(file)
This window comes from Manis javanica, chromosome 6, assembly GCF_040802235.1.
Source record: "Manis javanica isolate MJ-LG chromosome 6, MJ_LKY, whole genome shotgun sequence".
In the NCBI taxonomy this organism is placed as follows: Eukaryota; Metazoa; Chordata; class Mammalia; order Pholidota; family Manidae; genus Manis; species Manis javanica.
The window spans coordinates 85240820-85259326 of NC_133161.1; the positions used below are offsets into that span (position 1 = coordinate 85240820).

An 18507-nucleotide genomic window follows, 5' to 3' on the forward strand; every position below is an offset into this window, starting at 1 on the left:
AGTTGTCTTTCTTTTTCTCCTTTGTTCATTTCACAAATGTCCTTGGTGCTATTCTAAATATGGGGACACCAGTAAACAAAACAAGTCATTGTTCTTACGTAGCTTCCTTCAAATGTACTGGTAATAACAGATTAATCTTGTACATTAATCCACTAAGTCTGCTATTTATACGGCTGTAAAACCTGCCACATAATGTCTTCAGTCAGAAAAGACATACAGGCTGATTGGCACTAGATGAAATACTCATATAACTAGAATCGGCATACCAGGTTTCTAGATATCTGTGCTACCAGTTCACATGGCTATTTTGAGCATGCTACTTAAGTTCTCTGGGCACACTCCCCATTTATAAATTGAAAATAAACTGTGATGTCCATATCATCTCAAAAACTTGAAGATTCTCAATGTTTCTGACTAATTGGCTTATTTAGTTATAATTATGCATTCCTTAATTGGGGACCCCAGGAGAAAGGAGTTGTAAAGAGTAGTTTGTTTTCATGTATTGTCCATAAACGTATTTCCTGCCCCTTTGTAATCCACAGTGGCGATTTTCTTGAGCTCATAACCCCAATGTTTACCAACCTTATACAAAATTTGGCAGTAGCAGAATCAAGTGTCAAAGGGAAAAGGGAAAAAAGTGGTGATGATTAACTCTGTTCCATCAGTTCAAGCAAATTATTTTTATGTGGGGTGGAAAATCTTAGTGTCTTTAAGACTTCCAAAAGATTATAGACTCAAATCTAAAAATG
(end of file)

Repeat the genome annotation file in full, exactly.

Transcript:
This window comes from Manis javanica, chromosome 6, assembly GCF_040802235.1.
Source record: "Manis javanica isolate MJ-LG chromosome 6, MJ_LKY, whole genome shotgun sequence".
In the NCBI taxonomy this organism is placed as follows: Eukaryota; Metazoa; Chordata; class Mammalia; order Pholidota; family Manidae; genus Manis; species Manis javanica.
The window spans coordinates 85240820-85259326 of NC_133161.1; the positions used below are offsets into that span (position 1 = coordinate 85240820).

An 18507-nucleotide genomic window follows, 5' to 3' on the forward strand; every position below is an offset into this window, starting at 1 on the left:
AGTTGTCTTTCTTTTTCTCCTTTGTTCATTTCACAAATGTCCTTGGTGCTATTCTAAATATGGGGACACCAGTAAACAAAACAAGTCATTGTTCTTACGTAGCTTCCTTCAAATGTACTGGTAATAACAGATTAATCTTGTACATTAATCCACTAAGTCTGCTATTTATACGGCTGTAAAACCTGCCACATAATGTCTTCAGTCAGAAAAGACATACAGGCTGATTGGCACTAGATGAAATACTCATATAACTAGAATCGGCATACCAGGTTTCTAGATATCTGTGCTACCAGTTCACATGGCTATTTTGAGCATGCTACTTAAGTTCTCTGGGCACACTCCCCATTTATAAATTGAAAATAAACTGTGATGTCCATATCATCTCAAAAACTTGAAGATTCTCAATGTTTCTGACTAATTGGCTTATTTAGTTATAATTATGCATTCCTTAATTGGGGACCCCAGGAGAAAGGAGTTGTAAAGAGTAGTTTGTTTTCATGTATTGTCCATAAACGTATTTCCTGCCCCTTTGTAATCCACAGTGGCGATTTTCTTGAGCTCATAACCCCAATGTTTACCAACCTTATACAAAATTTGGCAGTAGCAGAATCAAGTGTCAAAGGGAAAAGGGAAAAAAGTGGTGATGATTAACTCTGTTCCATCAGTTCAAGCAAATTATTTTTATGTGGGGTGGAAAATCTTAGTGTCTTTAAGACTTCCAAAAGATTATAGACTCAAATCTAAAAATG